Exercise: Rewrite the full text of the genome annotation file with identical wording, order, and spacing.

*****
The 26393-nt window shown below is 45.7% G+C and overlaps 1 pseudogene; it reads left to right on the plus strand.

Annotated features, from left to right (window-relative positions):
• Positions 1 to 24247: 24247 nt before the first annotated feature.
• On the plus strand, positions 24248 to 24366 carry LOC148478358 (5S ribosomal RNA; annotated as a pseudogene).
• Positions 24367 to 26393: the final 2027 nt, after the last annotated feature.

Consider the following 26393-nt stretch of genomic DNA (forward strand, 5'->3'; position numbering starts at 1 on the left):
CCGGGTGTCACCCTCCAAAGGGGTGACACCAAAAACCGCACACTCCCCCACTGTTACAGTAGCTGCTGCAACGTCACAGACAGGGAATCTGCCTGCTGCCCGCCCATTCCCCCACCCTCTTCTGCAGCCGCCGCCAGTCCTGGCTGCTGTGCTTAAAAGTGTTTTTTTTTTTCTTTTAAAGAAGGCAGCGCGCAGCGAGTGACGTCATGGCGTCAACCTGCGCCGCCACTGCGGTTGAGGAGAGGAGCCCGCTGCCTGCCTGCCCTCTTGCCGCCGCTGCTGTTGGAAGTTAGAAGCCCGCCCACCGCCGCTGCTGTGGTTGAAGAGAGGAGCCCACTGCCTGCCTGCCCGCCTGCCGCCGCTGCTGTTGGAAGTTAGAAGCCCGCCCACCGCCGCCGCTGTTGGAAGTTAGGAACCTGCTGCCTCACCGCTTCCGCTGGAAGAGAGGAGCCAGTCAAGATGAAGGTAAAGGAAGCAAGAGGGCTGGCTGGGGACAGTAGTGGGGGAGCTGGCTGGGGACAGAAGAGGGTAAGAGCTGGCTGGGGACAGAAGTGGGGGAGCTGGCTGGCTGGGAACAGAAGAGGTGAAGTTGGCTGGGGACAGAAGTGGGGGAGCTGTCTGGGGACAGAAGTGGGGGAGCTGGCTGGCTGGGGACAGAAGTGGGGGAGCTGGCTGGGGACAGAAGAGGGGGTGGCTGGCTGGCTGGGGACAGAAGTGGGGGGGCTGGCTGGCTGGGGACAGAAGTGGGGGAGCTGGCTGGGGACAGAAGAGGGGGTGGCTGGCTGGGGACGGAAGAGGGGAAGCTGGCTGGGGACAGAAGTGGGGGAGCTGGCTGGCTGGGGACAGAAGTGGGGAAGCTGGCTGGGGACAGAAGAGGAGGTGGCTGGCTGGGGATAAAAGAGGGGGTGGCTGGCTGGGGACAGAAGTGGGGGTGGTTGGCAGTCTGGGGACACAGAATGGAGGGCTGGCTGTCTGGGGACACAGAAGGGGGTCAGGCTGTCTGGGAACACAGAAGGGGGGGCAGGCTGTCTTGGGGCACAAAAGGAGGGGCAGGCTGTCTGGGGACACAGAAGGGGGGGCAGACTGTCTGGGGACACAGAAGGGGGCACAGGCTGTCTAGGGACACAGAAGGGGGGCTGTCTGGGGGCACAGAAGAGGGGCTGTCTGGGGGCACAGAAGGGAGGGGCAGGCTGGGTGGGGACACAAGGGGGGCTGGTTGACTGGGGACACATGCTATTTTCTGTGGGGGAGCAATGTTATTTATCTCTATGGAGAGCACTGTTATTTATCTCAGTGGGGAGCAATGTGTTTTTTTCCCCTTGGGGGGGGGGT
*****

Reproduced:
The 26393-nt window shown below is 45.7% G+C and overlaps 1 pseudogene; it reads left to right on the plus strand.

Annotated features, from left to right (window-relative positions):
• Positions 1 to 24247: 24247 nt before the first annotated feature.
• On the plus strand, positions 24248 to 24366 carry LOC148478358 (5S ribosomal RNA; annotated as a pseudogene).
• Positions 24367 to 26393: the final 2027 nt, after the last annotated feature.

Consider the following 26393-nt stretch of genomic DNA (forward strand, 5'->3'; position numbering starts at 1 on the left):
CCGGGTGTCACCCTCCAAAGGGGTGACACCAAAAACCGCACACTCCCCCACTGTTACAGTAGCTGCTGCAACGTCACAGACAGGGAATCTGCCTGCTGCCCGCCCATTCCCCCACCCTCTTCTGCAGCCGCCGCCAGTCCTGGCTGCTGTGCTTAAAAGTGTTTTTTTTTTTCTTTTAAAGAAGGCAGCGCGCAGCGAGTGACGTCATGGCGTCAACCTGCGCCGCCACTGCGGTTGAGGAGAGGAGCCCGCTGCCTGCCTGCCCTCTTGCCGCCGCTGCTGTTGGAAGTTAGAAGCCCGCCCACCGCCGCTGCTGTGGTTGAAGAGAGGAGCCCACTGCCTGCCTGCCCGCCTGCCGCCGCTGCTGTTGGAAGTTAGAAGCCCGCCCACCGCCGCCGCTGTTGGAAGTTAGGAACCTGCTGCCTCACCGCTTCCGCTGGAAGAGAGGAGCCAGTCAAGATGAAGGTAAAGGAAGCAAGAGGGCTGGCTGGGGACAGTAGTGGGGGAGCTGGCTGGGGACAGAAGAGGGTAAGAGCTGGCTGGGGACAGAAGTGGGGGAGCTGGCTGGCTGGGAACAGAAGAGGTGAAGTTGGCTGGGGACAGAAGTGGGGGAGCTGTCTGGGGACAGAAGTGGGGGAGCTGGCTGGCTGGGGACAGAAGTGGGGGAGCTGGCTGGGGACAGAAGAGGGGGTGGCTGGCTGGCTGGGGACAGAAGTGGGGGGGCTGGCTGGCTGGGGACAGAAGTGGGGGAGCTGGCTGGGGACAGAAGAGGGGGTGGCTGGCTGGGGACGGAAGAGGGGAAGCTGGCTGGGGACAGAAGTGGGGGAGCTGGCTGGCTGGGGACAGAAGTGGGGAAGCTGGCTGGGGACAGAAGAGGAGGTGGCTGGCTGGGGATAAAAGAGGGGGTGGCTGGCTGGGGACAGAAGTGGGGGTGGTTGGCAGTCTGGGGACACAGAATGGAGGGCTGGCTGTCTGGGGACACAGAAGGGGGTCAGGCTGTCTGGGAACACAGAAGGGGGGGCAGGCTGTCTTGGGGCACAAAAGGAGGGGCAGGCTGTCTGGGGACACAGAAGGGGGGGCAGACTGTCTGGGGACACAGAAGGGGGCACAGGCTGTCTAGGGACACAGAAGGGGGGCTGTCTGGGGGCACAGAAGAGGGGCTGTCTGGGGGCACAGAAGGGAGGGGCAGGCTGGGTGGGGACACAAGGGGGGCTGGTTGACTGGGGACACATGCTATTTTCTGTGGGGGAGCAATGTTATTTATCTCTATGGAGAGCACTGTTATTTATCTCAGTGGGGAGCAATGTGTTTTTTTCCCCTTGGGGGGGGGGT